This month marks the start of the 2012 wine tasting season, in which winemakers, marketers and assorted winery types travel the country, visiting wine writers and retailers to plug their products. It's also the time when wineries resume sending samples to people like me after the holiday break.
This year's tasting season, which runs three or four months, is an especially important one. It should give us a good idea of whether the wine business thinks the recession is over -- call it an unofficial wine business confidence index. So far, the Wine Curmudgeon has seen an uptick over the past couple of years, although nothing approaching the good old days before the recession. That's when the samples flowed like wine, wine dinners and lunches seemed to go on forever, and there were more tastings than anyone could possibly go to.
More, after the jump:
This year looks like it will be busier than 2011 and 2010. I have already been invited to a half dozen or so events, including a big Constellation Brands tasting that features some of the company's pricer wines. In addition, winemakers -- including big names like Napa's Heidi Barrett -- look to be hitting the road again. Many of them stayed home the past couple of years, figuring it was better to save money than schmooze with people like me.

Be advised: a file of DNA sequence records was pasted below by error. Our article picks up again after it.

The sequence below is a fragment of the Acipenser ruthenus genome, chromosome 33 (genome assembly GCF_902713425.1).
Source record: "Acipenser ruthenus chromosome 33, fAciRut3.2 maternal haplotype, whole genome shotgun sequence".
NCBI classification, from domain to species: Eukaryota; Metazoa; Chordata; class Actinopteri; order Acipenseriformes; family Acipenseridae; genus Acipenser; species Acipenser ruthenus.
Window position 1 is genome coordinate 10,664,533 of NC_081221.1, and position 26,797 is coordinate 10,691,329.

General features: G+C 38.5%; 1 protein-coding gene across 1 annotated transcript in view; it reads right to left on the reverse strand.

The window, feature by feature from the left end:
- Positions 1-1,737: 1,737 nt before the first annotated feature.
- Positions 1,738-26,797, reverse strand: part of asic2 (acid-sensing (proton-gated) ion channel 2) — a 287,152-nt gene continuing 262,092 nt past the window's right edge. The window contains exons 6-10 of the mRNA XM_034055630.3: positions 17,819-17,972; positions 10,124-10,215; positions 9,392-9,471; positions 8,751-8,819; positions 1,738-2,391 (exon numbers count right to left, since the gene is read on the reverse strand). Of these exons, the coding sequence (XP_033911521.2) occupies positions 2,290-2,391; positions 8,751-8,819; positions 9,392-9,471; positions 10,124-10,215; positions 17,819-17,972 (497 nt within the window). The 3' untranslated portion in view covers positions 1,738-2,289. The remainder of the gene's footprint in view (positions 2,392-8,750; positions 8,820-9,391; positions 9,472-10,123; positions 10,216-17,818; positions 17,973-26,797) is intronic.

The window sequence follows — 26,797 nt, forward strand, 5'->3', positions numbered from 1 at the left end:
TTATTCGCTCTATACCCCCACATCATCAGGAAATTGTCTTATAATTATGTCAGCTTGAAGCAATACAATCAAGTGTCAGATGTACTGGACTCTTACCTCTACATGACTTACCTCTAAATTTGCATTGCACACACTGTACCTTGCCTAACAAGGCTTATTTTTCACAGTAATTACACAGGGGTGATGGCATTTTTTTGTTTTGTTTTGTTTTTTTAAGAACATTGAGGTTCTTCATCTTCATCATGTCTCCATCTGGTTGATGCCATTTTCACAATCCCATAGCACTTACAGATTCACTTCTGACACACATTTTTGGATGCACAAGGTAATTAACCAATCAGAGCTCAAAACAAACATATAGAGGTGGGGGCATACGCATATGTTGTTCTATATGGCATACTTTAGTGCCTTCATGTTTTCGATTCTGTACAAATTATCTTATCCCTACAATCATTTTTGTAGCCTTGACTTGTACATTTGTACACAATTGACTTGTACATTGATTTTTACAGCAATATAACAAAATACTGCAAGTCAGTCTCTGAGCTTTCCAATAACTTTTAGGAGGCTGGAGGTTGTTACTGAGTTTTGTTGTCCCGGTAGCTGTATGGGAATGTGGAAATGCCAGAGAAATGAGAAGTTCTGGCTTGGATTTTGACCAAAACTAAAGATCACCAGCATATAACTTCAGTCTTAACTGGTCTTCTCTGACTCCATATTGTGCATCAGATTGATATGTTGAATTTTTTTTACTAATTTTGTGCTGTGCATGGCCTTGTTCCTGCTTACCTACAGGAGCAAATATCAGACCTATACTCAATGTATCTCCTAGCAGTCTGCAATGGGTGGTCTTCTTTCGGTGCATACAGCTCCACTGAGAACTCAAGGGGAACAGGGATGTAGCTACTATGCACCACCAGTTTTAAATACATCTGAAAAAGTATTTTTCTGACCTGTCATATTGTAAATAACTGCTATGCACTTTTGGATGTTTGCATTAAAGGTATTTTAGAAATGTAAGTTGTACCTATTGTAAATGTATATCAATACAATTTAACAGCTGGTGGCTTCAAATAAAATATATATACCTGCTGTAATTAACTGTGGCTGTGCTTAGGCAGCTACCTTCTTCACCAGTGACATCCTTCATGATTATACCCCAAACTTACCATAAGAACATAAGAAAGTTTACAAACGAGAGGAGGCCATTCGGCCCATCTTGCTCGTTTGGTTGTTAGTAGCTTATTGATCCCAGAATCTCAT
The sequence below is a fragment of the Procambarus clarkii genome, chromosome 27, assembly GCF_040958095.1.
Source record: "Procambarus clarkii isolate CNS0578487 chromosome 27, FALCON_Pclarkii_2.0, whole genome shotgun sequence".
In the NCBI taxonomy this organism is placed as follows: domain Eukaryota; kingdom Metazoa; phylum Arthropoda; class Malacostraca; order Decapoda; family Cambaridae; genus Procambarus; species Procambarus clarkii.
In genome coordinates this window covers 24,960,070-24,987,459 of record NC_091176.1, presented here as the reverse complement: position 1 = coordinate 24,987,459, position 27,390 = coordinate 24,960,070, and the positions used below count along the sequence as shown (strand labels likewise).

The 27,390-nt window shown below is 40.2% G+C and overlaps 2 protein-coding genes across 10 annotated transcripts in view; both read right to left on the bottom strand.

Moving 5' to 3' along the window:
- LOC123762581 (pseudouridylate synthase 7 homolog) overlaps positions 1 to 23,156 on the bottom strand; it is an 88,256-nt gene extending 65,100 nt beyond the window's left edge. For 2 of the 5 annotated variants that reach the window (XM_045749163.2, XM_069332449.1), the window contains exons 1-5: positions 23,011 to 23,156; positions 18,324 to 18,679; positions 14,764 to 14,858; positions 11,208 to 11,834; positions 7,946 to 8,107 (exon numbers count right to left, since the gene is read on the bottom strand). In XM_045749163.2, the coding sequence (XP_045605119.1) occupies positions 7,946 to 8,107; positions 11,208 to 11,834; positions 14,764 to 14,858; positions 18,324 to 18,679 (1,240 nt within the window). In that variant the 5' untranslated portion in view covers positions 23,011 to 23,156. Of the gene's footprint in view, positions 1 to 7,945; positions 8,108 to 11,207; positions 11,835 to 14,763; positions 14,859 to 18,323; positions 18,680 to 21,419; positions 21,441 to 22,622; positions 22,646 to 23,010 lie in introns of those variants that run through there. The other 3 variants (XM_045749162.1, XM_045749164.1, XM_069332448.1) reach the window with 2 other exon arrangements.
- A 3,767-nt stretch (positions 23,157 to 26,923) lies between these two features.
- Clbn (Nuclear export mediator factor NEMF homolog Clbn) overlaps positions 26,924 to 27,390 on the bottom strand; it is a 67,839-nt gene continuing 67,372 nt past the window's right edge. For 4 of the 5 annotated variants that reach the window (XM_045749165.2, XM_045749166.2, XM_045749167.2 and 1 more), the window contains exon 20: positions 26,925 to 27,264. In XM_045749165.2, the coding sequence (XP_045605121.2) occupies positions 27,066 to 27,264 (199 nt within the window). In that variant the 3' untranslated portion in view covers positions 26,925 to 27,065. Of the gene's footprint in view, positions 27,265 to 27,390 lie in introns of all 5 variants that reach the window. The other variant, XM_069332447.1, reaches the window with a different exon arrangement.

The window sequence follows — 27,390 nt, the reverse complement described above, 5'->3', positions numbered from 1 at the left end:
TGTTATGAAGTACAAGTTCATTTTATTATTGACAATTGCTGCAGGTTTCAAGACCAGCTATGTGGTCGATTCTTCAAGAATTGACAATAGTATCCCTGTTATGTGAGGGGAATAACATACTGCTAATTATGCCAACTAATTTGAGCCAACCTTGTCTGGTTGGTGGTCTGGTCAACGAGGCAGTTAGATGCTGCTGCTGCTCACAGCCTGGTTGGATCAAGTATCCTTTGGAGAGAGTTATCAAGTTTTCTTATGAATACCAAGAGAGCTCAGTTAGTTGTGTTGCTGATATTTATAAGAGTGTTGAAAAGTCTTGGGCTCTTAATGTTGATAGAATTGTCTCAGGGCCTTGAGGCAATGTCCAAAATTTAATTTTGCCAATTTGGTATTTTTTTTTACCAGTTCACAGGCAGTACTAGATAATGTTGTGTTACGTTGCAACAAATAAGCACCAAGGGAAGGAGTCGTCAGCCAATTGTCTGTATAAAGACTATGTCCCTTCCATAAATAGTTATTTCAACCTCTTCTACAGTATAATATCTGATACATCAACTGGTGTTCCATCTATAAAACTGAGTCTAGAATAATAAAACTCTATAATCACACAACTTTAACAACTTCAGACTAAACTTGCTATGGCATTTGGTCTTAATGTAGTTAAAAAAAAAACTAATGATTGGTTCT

Samples are another story. There has been a significant dropoff in the number of samples I've received over the past couple of years, from wineries and importers large and small. I can think of six or eight important companies that haven't sent samples in years. Fortunately, since I buy so much of the wine I review (at least half, and probably more than almost anyone else in the business), this hasn't caused problems. But I do wonder what some of my colleagues are doing.
Samples are expensive; it's not unusual for two or three bottles to cost $50 to ship. In this, I have been told producers did cut back on samples during the recession, though how much of this applies to my situation is more difficult to guess, That's because:
• I don't review a lot of wines that are sampled, either because the wine is too expensive or too ordinary. Maybe savvy marketers did some calculations and figured this out -- an ROI based on samples sent. In other words, "Nuts to that Curmudgeon guy."
• I don't write for a traditional media outlet anymore. This, believe it or not, still means a lot to producers and importers, who still can't quite get their heads around this Internet thing. That the blog has been so successful and is so well known is something they apparently don't understand.
• I'm in the the middle of the country. One of the most frustrating things about sampling is that my pals on the coasts (and Chicago, for that matter) get wines I don't. This is probably an availability issue, in that those particular wines aren't sold here. But it is annoying. Dave McIntyre wrote last week about a $13 Argentine pinot noir that I was eager to review. But, as so often happens, it's not sold here.